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Catholic Life

Archbishop bids sad farewell to last Poor Clares

Four remaining Poor Clares leave convent in Warwickshire after 160 years

By on Wednesday, 12 January 2011

Archbishop Bernard Longley, pictured with the four members of the Poor Clare community at Clares at Baddesley 
in the large parlour before the Mass of Thanksgiving on Saturday January 8. From left to right: Sister Felicity, 
Reverend Mother Abbess; Sister Anna-Lisa and Sister Mary. Sister Angela, seated, joined the community in 1950

Archbishop Bernard Longley, pictured with the four members of the Poor Clare community at Clares at Baddesley in the large parlour before the Mass of Thanksgiving on Saturday January 8. From left to right: Sister Felicity, Reverend Mother Abbess; Sister Anna-Lisa and Sister Mary. Sister Angela, seated, joined the community in 1950

A few hours after an emotional Mass of Thanksgiving for 160 years of the Poor Clares at Baddesley Clinton in Warwickshire, the four remaining members of the contemplative monastic community left the convent for the last time, writes Peter Jennings.

The oldest, Sister Angela joined the community during the Holy Year of 1950, 61 years ago. Archbishop Bernard Longley of Birmingham presided and preached at the Mass celebrated in the parish church of St Francis of Assisi on Saturday January 8.

The village church was packed to capacity as friends and supporters from far and wide joined parishioners for the deeply prayerful and poignant occasion.

Afterwards the Archbishop of Birmingham described the closure as “an irrevocable loss to the Archdiocese of Birmingham”.

The Poor Clares were founded by St Clare of Assisi and St Francis of Assisi on Palm Sunday in the year 1212 and spread throughout Europe. Their primary vocation was a contemplative life to pray in seclusion for the needs of the world.  At Baddesley Clinton the Poor Clares were also involved in running a local school. 

In 1850 a group of six Sisters arrived in Warwickshire from Bruges and the Poor Clare community of Baddesley Clinton was the first community of Poor Clares of the Colettine Reform to be re-established in England after the Reformation.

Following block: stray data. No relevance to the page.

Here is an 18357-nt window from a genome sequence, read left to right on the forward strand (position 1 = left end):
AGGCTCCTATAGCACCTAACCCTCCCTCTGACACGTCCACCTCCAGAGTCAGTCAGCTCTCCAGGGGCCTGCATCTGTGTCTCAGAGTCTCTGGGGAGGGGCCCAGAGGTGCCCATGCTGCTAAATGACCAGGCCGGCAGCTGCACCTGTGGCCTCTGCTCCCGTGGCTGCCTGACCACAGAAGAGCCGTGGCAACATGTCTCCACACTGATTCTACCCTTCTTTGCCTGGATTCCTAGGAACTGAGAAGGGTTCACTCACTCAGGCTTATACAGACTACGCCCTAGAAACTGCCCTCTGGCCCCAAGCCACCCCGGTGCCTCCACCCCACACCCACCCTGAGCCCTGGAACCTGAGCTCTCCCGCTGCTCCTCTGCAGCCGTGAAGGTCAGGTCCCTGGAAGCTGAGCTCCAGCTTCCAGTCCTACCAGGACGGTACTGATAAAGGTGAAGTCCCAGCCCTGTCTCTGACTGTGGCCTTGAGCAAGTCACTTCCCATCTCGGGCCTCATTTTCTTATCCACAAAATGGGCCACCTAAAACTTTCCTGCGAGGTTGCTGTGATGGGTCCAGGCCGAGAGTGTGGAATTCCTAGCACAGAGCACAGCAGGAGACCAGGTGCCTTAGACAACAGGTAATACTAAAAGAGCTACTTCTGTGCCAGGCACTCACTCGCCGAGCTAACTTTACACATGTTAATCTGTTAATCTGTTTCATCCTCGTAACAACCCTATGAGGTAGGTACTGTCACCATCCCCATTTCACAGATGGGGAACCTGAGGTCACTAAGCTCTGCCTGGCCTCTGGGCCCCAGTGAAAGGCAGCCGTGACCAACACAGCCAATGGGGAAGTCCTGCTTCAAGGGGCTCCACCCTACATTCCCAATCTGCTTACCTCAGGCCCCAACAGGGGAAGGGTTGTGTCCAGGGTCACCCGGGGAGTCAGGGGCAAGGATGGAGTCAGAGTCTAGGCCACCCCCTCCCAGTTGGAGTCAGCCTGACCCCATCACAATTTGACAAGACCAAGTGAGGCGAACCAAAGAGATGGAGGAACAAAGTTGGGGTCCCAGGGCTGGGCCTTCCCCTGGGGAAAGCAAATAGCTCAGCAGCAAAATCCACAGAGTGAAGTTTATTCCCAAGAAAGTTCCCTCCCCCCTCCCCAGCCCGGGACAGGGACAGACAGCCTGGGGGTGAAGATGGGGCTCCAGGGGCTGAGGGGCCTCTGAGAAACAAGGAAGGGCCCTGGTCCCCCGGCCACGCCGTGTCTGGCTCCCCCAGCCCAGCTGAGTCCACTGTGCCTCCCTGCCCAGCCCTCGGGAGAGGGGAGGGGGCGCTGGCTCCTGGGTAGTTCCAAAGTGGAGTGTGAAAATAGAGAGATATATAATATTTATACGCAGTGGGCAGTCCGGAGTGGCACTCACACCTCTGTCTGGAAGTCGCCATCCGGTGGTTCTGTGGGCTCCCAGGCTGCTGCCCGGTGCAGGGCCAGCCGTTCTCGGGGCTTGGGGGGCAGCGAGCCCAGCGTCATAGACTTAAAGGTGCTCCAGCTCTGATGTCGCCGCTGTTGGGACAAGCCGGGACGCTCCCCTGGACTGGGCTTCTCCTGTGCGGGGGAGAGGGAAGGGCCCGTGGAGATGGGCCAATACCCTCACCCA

The community had close links with Blessed John Henry Newman, who lived in the Oratory House in Edgbaston, Birmingham. This holy parish priest used to visit the Sisters and bring provisions given by his parishioners – they used to leave these in a box at the back of the church situated next to the Oratory House. 

The Sisters were poor and Cardinal Newman brought other gifts, including Christmas and Easter hampers at his own expense.

Sister Felicity, Reverend Mother Abbess, and two members of the Poor Clare Community at Baddesley Clinton, attended the beatification of Blessed John Henry Newman by Pope Benedict XVI during Mass at Cofton Park, Birmingham, on September 19 2010.

Before Archbishop Longley gave the final blessing at the Mass of Thanksgiving the master of ceremonies Fr John Sharp, the diocesan archivist and parish priest of St Francis of Assisi and chaplain to the Poor Clares at Baddesley Clinton, announced that the Sisters wished to give the archbishop the skullcap which was given to the community by Blessed John Henry Newman. Mother Felicity then presented the specially mounted skullcap to Archbishop Longley.

To warm applause the archbishop announced that the skullcap would be kept at St Chad’s Cathedral, Birmingham, where it is planned to set up a special shrine to Blessed John Henry Newman following his beatification.